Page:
Zara says, “It kinda gets annoying when people crowd around. At one of the Cons, it took me 3 hours to move 5 meters”. She says that she tries to take photos with everyone but she has to make sure that she doesn’t overwork herself. “As soon I feel tired I just say no”, which annoys a lot of people but she’s firm with her stance.
Zara says, “I'm comfortable showing my skin in cosplays that require me to do so, I just ignore creeps who stare, if it goes further I know how to take care of myself. I'm a girl in India, It's an occupational hazard”
Zara also recalls a particularly harrowing experience ”At Mumbai con last year, This guy asked for a picture. I said okay and he put his arm around my waist without asking I asked him to remove it, he apologized. But then he asked me what my costume was made of and how I sealed it? He asked me if he could see how well it was sealed and the "feel" of the foam, and proceeded to grab my breastplate without waiting for an answer.”
When these harassment incidents happen, the community often fails to adequately address them. Comic cons in India have policies against photography without consent and all other forms of harassment, but many attendees don’t think that these policies have enough details about reporting incidents and disciplinary processes. Some women cosplayers defend themselves — a bold but potentially dangerous move to make with unpredictable strangers. Others are too stunned or hurt to retaliate.
Despite all this, the cosplay scene in India is booming and is now a cutthroat field. “I have seen a bunch of people trying to control or dictate the cosplay scene, while some choose to spit fire and bring others down. People are taking cosplay way too serious and removing the fun element. As cosplay is becoming more mainstream its turning all about making money and winning prizes. “ Aorin grimaced.
But Aorin feels that “India is changing its view on not just cosplay but many other things be it gaming or pop culture, Personally I think India needs to grow as a community and respect each other before we can grow anywhere else”
One year ago Pinda Rika Dorji aka PindaPanda quit her job as a civil engineer to follow her passion, ‘Gaming’. She is now a host and talent in the eGG Network, the first 24/7 eSports and Gaming entertainment network in Southeast Asia”
PindaPanda started gaming when she was 3, “I used to play Super Mario 3, with my grandmother when I was young, it all started from there” she says. PindaPanda, who has been a passionate gamer throughout her life, says that the going got tough when she started working as a civil engineer. “It got to the point of me quitting gaming, my piece of heaven. I just wanted to make gaming fun, so I started making videos of my gameplay. I tend to scream a lot during my videos, I guess people liked that a lot.” she says.
She started a YouTube channel, along with a Facebook page with over 130,000 followers, to stream her live games and produce updates as well as reviews on big competitions. However, even that was getting too hectic for her as she says “On weekdays, I would get drained of all my energy and I couldn’t make any videos.”
So one day when she found an opening at the eGG Network, she decided audition for the job. “It was horrible” she grins. “The interview and the auditions were really bad and when I was about to leave, I just pushed my stream videos to them. Surprisingly, they called me and offered me the job in a few days. So I just went and talked to my parents, who were really supportive of my decision.”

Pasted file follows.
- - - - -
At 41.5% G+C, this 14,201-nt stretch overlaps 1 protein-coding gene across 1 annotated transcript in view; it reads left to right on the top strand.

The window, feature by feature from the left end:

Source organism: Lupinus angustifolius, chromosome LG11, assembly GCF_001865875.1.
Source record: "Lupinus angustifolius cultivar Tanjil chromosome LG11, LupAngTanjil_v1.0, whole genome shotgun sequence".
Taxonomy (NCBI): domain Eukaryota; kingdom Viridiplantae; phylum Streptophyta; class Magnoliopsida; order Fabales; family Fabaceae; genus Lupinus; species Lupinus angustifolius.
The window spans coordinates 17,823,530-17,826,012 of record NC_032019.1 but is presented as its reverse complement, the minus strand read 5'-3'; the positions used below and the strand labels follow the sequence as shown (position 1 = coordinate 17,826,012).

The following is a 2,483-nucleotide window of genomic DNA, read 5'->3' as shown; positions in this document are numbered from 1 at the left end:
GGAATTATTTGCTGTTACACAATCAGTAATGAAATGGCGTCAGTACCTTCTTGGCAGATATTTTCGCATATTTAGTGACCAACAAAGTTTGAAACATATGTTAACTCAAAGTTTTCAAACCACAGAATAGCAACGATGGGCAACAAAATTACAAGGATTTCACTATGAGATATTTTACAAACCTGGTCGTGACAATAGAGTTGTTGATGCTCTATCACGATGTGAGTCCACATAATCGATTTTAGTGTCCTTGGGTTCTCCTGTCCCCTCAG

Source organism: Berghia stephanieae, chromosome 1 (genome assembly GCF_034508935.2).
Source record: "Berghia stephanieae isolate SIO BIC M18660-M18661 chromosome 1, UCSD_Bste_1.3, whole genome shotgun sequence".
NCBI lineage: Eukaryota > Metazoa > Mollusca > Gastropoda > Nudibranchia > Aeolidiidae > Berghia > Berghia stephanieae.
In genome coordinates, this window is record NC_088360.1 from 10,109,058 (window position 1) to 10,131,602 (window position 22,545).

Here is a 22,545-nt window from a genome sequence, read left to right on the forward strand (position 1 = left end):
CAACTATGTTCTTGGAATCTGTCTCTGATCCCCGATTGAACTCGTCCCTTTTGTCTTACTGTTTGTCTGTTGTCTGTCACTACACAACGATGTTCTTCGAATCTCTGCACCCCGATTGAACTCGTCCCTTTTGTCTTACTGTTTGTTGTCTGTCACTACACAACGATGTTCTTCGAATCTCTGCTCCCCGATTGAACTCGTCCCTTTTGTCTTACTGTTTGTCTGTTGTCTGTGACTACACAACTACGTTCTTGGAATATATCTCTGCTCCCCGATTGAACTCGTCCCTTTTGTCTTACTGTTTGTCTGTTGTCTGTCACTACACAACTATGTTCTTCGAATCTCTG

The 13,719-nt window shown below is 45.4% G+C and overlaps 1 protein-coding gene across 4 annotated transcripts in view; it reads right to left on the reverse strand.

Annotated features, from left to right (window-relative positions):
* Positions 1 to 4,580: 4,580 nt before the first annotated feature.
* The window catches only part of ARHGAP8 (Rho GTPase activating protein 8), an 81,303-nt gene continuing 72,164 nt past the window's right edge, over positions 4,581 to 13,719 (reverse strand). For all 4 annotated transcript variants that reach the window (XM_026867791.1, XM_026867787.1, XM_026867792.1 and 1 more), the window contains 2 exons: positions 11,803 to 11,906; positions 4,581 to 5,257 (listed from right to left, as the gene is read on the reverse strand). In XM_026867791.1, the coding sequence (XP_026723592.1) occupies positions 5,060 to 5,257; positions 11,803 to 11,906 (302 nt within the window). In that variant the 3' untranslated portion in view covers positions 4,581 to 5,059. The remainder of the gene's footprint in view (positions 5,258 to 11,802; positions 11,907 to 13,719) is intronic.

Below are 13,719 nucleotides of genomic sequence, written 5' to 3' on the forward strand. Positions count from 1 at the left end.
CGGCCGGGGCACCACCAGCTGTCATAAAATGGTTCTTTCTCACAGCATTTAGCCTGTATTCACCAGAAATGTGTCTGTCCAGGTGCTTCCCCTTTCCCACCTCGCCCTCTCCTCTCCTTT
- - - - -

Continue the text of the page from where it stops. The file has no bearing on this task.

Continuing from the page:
She is now one of the faces of competitive gaming in Malaysia.
Female Only tournaments and Sexism in Gaming
The good old “should we host all women’s events?” question popped it’s head up, once again, when CoolerMaster India announced its #shechosetobe 1V1 competition. This issue has clung to the competitive gaming community for years now and the good old justifications for both sides were tossed back and forth once again.
Pindapanda feels that it is a good move by CoolerMaster. She says “It is a positive move, it encourages women who don’t feel comfortable enough and are hesitant/sceptical to play in the usual tournaments. Events like this are a good move from the Esports industry to encourage women”
When I asked her what she feels about the casual sexism present in gaming? She answered, “When playing an online game, if people get to know that they are playing alongside a woman they second-guess the woman’s judgments”. She wants to change this; she says “I am a girl, I have to prove that female players are actually good and are in no way lesser than their male competitors, I want to break the stereotypes”
She also feels that we bring up sexism too often, when a girl starts gaming, she is automatically tagged as a gamer girl. She says” I don’t identify myself as a female gamer, I’d rather be just a gamer.” “Change the way you look at it yourself, before changing society” She added.
“And this is not just for female gamers, this is for everyone in all the industries, Sexism is always going to be talked about but I won't let it affect me. I just want to do what I love” She concluded.
While the future for female gamers is looking bright in many ways, there are still the shadows of doubt that the stigma still exists. Thankfully, people are beginning to look towards the future and are looking to change this.
These are just a few examples of hundreds of women and their role in the gaming community. We’re actually on the cusp of an Esports breakthrough in India right now and it’s now our duty to not make the same mistakes as our international comrades and include ALL demographics in gaming.
Now, the tides are hopefully turning towards equality not just in Esports and cosplaying but for the gaming culture itself.
You can follow these awesome women at their social media links below